Strong signals from China on mitigation actions, announced before Copenhagen, will help push the negotiating process forward, said Ban.
UN Secretary-General Ban Ki-moon praises China for its clean energy efforts and urges faster progress. (Photo courtesy UNDP China)
"Your dynamic renewable energy sector is worth nearly $17 billion and employs close to one million workers. This is already impressive, but the future holds an even greater opportunity," said the secretary-general. "China has extraordinary potential for wind and solar energy. Thanks to wind and solar energy, China could further reduce its dependence on coal, which accounts for 85 percent of its carbon emissions."
China is moving towards cleaner energy generation.
The secretary-general made his remarks at the signing of a document on the phase-out of incandescent lamps and promotion of energy saving lamps, the so-called "Green Lights Event," between the representatives of the United Nations Development Programme and Chinese government officials.
On July 15, U.S. and Chinese officials announced plans to develop a U.S.-China Clean Energy Research Center. The Center would facilitate joint research and development on clean energy by teams of scientists and engineers from the U.S. and China, as well as serve as a clearinghouse to help researchers in each country.
The new center was announced during a diplomatic visit of U.S. Energy Secretary Steven Chu and U.S. Commerce Secretary Gary Locke to Beijing.
Chinese Minister of Science Wan Gang and Administrator of National Energy Administration Zhang Guo Bao made the announcement with Secretary Chu. The U.S. and China together pledged $15 million to support initial activities.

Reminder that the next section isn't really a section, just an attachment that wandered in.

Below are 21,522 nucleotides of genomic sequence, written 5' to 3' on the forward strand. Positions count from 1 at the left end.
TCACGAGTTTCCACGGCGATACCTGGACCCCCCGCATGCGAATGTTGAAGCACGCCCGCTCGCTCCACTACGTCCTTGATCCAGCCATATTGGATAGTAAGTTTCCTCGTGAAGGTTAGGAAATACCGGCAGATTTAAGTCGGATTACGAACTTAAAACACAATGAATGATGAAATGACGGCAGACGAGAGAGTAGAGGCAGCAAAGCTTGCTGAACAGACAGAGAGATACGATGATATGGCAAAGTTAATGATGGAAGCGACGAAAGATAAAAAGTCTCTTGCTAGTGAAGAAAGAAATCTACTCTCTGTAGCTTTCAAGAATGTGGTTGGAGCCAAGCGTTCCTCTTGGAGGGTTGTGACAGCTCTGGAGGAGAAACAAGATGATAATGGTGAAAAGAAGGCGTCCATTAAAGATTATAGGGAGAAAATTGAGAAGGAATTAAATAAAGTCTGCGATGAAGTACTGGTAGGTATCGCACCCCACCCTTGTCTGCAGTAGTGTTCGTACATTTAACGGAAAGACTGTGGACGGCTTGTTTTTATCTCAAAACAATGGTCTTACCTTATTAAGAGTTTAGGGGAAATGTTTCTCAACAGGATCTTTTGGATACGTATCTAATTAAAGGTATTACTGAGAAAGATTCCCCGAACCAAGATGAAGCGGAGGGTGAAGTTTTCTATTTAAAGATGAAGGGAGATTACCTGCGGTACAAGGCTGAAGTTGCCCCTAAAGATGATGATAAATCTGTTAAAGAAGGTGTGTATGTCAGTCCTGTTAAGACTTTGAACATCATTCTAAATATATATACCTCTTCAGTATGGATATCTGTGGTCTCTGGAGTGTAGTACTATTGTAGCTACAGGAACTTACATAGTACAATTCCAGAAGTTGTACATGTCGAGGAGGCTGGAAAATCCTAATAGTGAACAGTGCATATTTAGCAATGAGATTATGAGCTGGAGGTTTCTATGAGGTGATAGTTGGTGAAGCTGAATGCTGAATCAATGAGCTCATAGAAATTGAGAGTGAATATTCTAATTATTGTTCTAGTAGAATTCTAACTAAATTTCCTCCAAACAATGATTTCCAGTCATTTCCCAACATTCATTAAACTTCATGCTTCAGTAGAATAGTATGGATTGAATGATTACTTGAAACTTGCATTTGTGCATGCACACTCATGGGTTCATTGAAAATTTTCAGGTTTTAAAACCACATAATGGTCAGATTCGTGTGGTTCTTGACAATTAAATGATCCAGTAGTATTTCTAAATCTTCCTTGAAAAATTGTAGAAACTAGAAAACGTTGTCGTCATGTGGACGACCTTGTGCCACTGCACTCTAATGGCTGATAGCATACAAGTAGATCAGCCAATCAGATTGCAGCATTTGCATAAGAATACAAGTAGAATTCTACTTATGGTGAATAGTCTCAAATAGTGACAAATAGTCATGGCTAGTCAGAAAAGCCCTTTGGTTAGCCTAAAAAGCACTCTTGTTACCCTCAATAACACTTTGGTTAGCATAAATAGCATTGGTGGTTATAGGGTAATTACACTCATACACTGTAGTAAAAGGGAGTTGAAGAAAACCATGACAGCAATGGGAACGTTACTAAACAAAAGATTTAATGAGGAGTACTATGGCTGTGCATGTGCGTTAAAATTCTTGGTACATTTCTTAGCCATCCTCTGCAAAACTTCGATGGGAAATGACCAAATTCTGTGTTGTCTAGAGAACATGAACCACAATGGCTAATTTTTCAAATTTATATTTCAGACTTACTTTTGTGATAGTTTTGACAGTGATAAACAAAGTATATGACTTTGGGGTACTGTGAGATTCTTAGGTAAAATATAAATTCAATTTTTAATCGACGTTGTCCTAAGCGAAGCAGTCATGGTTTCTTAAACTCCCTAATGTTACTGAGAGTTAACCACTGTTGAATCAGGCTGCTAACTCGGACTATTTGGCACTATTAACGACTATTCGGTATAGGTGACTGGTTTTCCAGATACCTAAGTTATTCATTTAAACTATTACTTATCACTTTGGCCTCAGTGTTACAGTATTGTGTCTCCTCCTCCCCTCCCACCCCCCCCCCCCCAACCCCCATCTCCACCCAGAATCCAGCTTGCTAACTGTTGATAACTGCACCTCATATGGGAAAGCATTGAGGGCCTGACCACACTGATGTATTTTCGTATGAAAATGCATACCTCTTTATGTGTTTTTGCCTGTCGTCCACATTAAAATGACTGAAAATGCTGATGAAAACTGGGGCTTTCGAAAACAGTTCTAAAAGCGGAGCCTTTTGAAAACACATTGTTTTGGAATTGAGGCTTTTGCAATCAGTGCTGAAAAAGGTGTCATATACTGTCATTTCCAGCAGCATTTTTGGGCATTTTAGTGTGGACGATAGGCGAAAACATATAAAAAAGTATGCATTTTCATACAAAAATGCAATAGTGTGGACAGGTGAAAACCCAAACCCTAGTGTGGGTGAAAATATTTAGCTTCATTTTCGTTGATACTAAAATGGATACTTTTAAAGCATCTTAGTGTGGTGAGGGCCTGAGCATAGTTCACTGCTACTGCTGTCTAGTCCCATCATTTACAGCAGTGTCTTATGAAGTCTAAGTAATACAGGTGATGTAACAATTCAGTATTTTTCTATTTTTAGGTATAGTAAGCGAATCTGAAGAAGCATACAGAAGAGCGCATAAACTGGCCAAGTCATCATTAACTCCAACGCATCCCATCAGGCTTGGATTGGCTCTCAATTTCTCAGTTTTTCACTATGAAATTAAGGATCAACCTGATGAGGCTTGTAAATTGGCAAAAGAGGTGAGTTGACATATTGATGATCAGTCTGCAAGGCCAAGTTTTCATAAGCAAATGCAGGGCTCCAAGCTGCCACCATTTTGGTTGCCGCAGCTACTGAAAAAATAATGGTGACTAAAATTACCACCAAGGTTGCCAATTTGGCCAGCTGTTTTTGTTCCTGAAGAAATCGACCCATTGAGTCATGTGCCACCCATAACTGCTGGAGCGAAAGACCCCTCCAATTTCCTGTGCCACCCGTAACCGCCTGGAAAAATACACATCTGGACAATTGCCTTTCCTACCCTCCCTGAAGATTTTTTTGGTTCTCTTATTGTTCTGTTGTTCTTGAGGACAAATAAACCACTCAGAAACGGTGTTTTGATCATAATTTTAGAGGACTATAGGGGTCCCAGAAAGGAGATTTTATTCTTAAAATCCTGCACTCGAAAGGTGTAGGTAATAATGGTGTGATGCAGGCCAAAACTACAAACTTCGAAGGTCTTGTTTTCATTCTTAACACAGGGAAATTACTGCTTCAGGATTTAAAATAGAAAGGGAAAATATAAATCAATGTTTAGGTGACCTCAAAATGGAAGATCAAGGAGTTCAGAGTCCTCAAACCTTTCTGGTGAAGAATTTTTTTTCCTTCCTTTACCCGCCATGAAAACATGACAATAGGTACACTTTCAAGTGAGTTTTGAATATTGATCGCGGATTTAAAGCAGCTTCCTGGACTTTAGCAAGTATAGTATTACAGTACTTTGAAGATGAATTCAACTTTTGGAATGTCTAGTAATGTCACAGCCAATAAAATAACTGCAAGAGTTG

Priority topics to be addressed will initially include building energy efficiency, clean coal including carbon capture and storage, and clean vehicles.
"We need to see more such initiatives," Ban said Friday. "Cooperation in sharing green technologies must be an important part of a Copenhagen deal."
"The glaciers of the Himalayas are melting," warned Ban. "If this continues, livelihoods of a billion people will change across Asia. Three hundred million of them will be in China. Water shortages are already real and serious, in northern China and Mongolia, where I travel next. If this continues, the Gobi Desert will become more vast … the Yellow River will continue to shrink … crop yields will drop by a third in the second half of the twenty-first century, according to scientists."
In addition to his meetings with Mongolian government leaders, Ban spent time with a traditional herder community in central Mongolia Saturday as he underlined the impact of climate change on landlocked countries.
The secretary-general met with members of the Bayansonginot herder community and stayed overnight in a ger, a type of traditional Mongolian dwelling, to understand the impacts of climate change.
The secretary-general heard about the impact of climate change in Hustai National Park, located about 100 kilometers (60 miles) southwest of the capital, Ulaanbaatar, and inhabited by wild horses.
"You have a problem of desertification," said Ban to the Mongolians. "You have also economic degradation problems. But these are all common challenges which we must address." In addition to drought and desertification, climate change brings flooding.
On July 17, severe flooding occurred in and around Ulanbataar, leaving at least 24 people dead and some 2,000 households affected. The International Federal of Red Cross says the numbers may rise as more information is received. People have lost their homes and possessions, and thousands of heads of livestock have died.
Copyright Environment News Service, ENS, 2009. All rights reserved.